Warlords of Draenor is, by a wide margin, the smallest expansion World of Warcraft has ever received. By comparison, MoP was enormous.

Say what you about MoP, but the one thing you could never say about it was that it lacked ambition. It offered a huge selection of new features, and it cranked out four major content patches over its lifecycle. I’ve heard some describe MoP as “the golden age of content,” and there’s definitely a lot of truth to that, as it offered content in copious quantity and (mostly) high quality — though it does lose points for the lack of post-launch dungeons.

By comparison, WoD offered only one new feature, garrisons, and only one content patch. Tanaan Jungle was originally slated to be a launch zone and was delayed, so really WoD’s only post launch content additions were a single raid and the garrison shipyard. And let’s not forget that WoD removed a lot from the game, too, to the point where the game has probably been made worse by it — something that has not been true of any other expansion to date, in my opinion.

The difference in scale and ambition between Mists of Pandaria and Warlords of Draenor is cavernous. In light of that, it’s no wonder that MoP is suddenly being viewed much more highly.

My monk flying over the Krasarang WildsI suspect if WoD had been a larger and more successful expansion, we would not be seeing the sudden outpouring of love for MoP that’s happening. MoP probably still would have ended up being viewed much more positively, but I think it would have taken much longer, and I’m not sure the change in opinion would ever have been so complete.

Although I am cautiously optimistic about Legion right now (emphasis on “cautiously”), it’s still looking a bit anemic compared to past expansions, and one has to wonder if Mists of Pandaria was the last great World of Warcraft expansion — in terms of scope and ambition, if not necessarily quality.

There are those who say that the worst thing about Cataclysm was that it followed Wrath of the Lich King. I think the best thing about Mists of Pandaria may have been that it preceded Warlords of Draenor.

* * *

Patch 6.2.3: The mea culpa:

Of course, just as I’m getting ready to put up this post, Blizzard has a big announcement to make. WoW will soon receive a small content patch, 6.2.3, to tide us over during the (undoubtedly lengthy) wait until Legion, and it’s looking to be the best patch of the expansion to date.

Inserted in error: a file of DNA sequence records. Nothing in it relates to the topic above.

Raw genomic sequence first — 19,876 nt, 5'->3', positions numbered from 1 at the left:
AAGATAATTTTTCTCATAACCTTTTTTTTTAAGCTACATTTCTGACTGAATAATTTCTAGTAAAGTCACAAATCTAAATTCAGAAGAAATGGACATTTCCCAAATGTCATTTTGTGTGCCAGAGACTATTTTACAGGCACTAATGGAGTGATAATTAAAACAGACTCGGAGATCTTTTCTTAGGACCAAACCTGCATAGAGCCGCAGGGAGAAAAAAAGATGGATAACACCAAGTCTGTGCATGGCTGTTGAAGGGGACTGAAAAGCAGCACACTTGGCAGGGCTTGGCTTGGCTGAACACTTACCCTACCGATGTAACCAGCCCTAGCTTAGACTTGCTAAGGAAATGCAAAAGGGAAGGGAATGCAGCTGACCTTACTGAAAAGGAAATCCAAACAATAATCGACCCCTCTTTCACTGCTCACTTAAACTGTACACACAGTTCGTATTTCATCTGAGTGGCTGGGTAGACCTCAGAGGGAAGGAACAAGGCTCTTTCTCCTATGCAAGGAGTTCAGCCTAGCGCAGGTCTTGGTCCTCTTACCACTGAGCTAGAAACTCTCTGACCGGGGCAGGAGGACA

Valor is back.

Flying over the fungal seas of Draenor in World of WarcraftHoly Hell, did not see that coming.

I really thought valor points were dead and gone. Rare indeed is the time when Blizzard reverses one of their decisions after so long.

Valor will only be used for item upgrades, not buying gear, which isn’t ideal, but it’s a start. The game needs valor. It was the best progression system for non-raiders, and it allowed all content to still have some relevance. Dungeons were pretty much killed by the removal of valor points.

For my part, I have no patience for RNG gearing, and apexis crystals were/are an excruciating grind with mostly underwhelming rewards. Valor was my endgame, and without it, WoD has nothing but a legendary quest and garrison chores to me.

Unfortunately I’m already super burned out on Draenor, and there are a lot of other games I need to find time to play, so I’m not sure how much difference this will make for me, but it’s a step in the right direction. It shows me Blizzard is willing to learn from their mistakes. For the first time since WoD was announced, I feel a little of my faith renewed.

The swamps of Tanaan Jungle by night in World of WarcraftI can only hope they realize what a huge mistake they’ve made and that valor is a launch feature for Legion.

There are some other nice things in 6.2.3, too. Timewalking is being expanded to include some Cataclysm dungeons, as well as some more Wrath and Burning Crusade dungeons, and timewalking bosses will now have a chance to drop an Infinite Drake mount. Shockingly, it’s not just the old Infinite drake model, but a totally new (and awesome) model.

Perhaps even more surprising is that the upcoming Grove Warden moose mount is going to be made temporarily available as a drop from heroic Archimonde.

A store mount available for free? This is unprecedented. I might even overcome my distaste for raiding and get a kill in, because flying moose.

I mean, I am Canadian.

It’s hard not to see 6.2.3 as a giant mea culpa from Blizzard for how much they’ve bungled Warlords of Draenor, but frankly, they needed to do that. I’m glad they’re swallowing their pride and trying to make it right.